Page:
Taipei (AsiaNews/Agencies) - For the first time since 1949, a Taiwanese president has shaken the hand of a leader from Beijing. The historic meeting took place today between Ma Ying-jeou and Chinese envoy Chen Yunlin, head of relations with the strait. A large security force was deployed around the site of the encounter, to prevent attacks on the part of anti-Beijing activists.
Until now, relations between China and Taiwan had been maintained among businessmen and party figures, but had not directly involved the president of Taiwan, a post that China does not acknowledge because it considers Taiwan a rebel island to be restored to the mainland. Ma Ying-jeou, the third democratically elected president of the island, decided to implement a more cordial policy with China, unlike his predecessor Chen Shuibian, detested by Beijing because of his pro-independence aims.
The meeting lasted less than 10 minutes, during which Ma and Chen exchanged gifts. Chen gave the president of Taiwan a painting depicting a horse ("ma" in Chinese, with a sound similar to the president's name). Ma's gift was a porcelain vase.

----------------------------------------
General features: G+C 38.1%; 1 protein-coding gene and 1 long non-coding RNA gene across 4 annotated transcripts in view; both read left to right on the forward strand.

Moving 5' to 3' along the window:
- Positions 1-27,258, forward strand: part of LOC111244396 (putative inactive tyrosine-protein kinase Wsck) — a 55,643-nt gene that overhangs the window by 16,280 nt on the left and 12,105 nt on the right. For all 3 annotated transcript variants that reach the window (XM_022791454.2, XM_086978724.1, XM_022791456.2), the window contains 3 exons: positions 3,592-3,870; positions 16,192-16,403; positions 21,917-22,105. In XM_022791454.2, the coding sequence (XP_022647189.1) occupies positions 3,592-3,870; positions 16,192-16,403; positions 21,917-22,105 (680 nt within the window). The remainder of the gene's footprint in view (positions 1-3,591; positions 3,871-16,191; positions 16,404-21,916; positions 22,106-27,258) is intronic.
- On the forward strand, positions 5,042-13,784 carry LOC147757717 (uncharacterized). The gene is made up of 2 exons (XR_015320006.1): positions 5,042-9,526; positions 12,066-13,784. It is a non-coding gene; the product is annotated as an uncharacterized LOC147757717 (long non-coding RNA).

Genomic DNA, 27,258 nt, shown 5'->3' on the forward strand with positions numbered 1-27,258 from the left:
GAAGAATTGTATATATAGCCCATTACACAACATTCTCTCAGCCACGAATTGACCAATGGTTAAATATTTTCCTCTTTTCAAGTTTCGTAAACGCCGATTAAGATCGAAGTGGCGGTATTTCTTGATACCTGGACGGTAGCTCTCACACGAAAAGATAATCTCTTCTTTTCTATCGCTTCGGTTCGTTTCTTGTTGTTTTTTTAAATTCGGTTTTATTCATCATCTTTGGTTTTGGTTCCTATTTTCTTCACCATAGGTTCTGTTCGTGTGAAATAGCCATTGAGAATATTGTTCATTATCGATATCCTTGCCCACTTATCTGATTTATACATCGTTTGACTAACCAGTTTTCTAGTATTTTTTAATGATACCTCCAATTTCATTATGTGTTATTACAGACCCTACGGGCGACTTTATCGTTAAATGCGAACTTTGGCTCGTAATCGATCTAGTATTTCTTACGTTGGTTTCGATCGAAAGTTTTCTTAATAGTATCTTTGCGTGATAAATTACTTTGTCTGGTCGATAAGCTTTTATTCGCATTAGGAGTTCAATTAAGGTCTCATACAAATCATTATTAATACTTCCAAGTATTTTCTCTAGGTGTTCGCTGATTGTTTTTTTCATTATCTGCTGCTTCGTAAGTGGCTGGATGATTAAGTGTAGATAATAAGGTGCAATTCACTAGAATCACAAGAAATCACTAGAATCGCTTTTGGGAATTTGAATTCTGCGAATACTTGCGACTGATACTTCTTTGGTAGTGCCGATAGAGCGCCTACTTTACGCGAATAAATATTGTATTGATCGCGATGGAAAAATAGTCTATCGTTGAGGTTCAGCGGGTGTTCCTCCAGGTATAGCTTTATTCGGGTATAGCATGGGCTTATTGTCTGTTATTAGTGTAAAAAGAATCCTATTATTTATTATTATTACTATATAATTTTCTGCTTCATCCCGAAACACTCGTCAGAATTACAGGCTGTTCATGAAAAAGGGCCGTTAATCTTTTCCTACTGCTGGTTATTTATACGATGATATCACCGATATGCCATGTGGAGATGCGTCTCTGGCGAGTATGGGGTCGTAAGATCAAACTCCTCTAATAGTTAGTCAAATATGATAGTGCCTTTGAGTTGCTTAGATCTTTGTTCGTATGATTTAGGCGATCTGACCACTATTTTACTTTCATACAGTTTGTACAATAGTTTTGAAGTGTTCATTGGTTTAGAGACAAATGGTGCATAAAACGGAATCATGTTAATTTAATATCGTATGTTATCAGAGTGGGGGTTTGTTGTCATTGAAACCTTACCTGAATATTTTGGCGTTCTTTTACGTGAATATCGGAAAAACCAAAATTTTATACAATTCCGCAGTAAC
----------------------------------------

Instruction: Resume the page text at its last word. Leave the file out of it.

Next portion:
At the meeting, which was broadcast on television, Ma also gave a short speech in which he praised the "major step forward for cross-strait ties."
Chen arrived in Taiwan on November 3, for a five-day visit to sign economic agreements and reinforce the air, postal, and naval ties between the island and China.
"The development fits the expectations of the people of both sides and will contribute to cross-strait stability and prosperity," Ma said. "But we cannot deny that differences and challenges still exist, such as Taiwan's security and Taiwan's position in the international community. In the future both sides should see the reality and should not deny each other's existence in order to promote the welfare of the people and cross-strait peace and to resolve our differences."
Not far from the location of the meeting, hundreds of people had gathered to protest the presence of Chen, and against what they call the "selling out" of Taiwan to China, which is to the advantage of Taiwanese businessmen but not that of all the people. The protests were organized by the opposition Democratic Progressive Party, which supports the independence of the island.
So far, China has always threatened invasion, and has 800 missiles pointed against the island in case it should declare independence. Taiwan, which does not have a seat at the UN, is recognized by only 23 countries. Despite the precarious state of its diplomacy, Taiwan is the only fully democratic Chinese region, with an economy that is among the largest in the world.